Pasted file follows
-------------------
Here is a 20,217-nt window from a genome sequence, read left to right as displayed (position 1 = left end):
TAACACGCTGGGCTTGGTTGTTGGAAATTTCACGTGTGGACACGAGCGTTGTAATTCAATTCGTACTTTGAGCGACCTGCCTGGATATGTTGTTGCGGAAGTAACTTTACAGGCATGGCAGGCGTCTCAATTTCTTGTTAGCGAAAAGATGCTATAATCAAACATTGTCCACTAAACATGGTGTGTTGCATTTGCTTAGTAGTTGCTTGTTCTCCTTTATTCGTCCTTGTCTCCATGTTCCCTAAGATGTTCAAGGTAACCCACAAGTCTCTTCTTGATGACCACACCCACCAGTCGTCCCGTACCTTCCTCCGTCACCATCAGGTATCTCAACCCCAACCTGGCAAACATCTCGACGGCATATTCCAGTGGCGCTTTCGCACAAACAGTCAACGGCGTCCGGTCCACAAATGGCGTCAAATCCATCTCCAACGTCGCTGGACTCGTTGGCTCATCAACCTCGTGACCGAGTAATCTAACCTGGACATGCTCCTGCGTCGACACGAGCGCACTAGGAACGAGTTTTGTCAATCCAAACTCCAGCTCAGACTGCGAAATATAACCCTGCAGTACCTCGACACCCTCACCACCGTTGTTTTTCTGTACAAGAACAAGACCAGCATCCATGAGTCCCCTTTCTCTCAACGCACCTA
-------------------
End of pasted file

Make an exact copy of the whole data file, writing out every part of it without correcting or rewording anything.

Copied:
Here is a 20,217-nt window from a genome sequence, read left to right as displayed (position 1 = left end):
TAACACGCTGGGCTTGGTTGTTGGAAATTTCACGTGTGGACACGAGCGTTGTAATTCAATTCGTACTTTGAGCGACCTGCCTGGATATGTTGTTGCGGAAGTAACTTTACAGGCATGGCAGGCGTCTCAATTTCTTGTTAGCGAAAAGATGCTATAATCAAACATTGTCCACTAAACATGGTGTGTTGCATTTGCTTAGTAGTTGCTTGTTCTCCTTTATTCGTCCTTGTCTCCATGTTCCCTAAGATGTTCAAGGTAACCCACAAGTCTCTTCTTGATGACCACACCCACCAGTCGTCCCGTACCTTCCTCCGTCACCATCAGGTATCTCAACCCCAACCTGGCAAACATCTCGACGGCATATTCCAGTGGCGCTTTCGCACAAACAGTCAACGGCGTCCGGTCCACAAATGGCGTCAAATCCATCTCCAACGTCGCTGGACTCGTTGGCTCATCAACCTCGTGACCGAGTAATCTAACCTGGACATGCTCCTGCGTCGACACGAGCGCACTAGGAACGAGTTTTGTCAATCCAAACTCCAGCTCAGACTGCGAAATATAACCCTGCAGTACCTCGACACCCTCACCACCGTTGTTTTTCTGTACAAGAACAAGACCAGCATCCATGAGTCCCCTTTCTCTCAACGCACCTA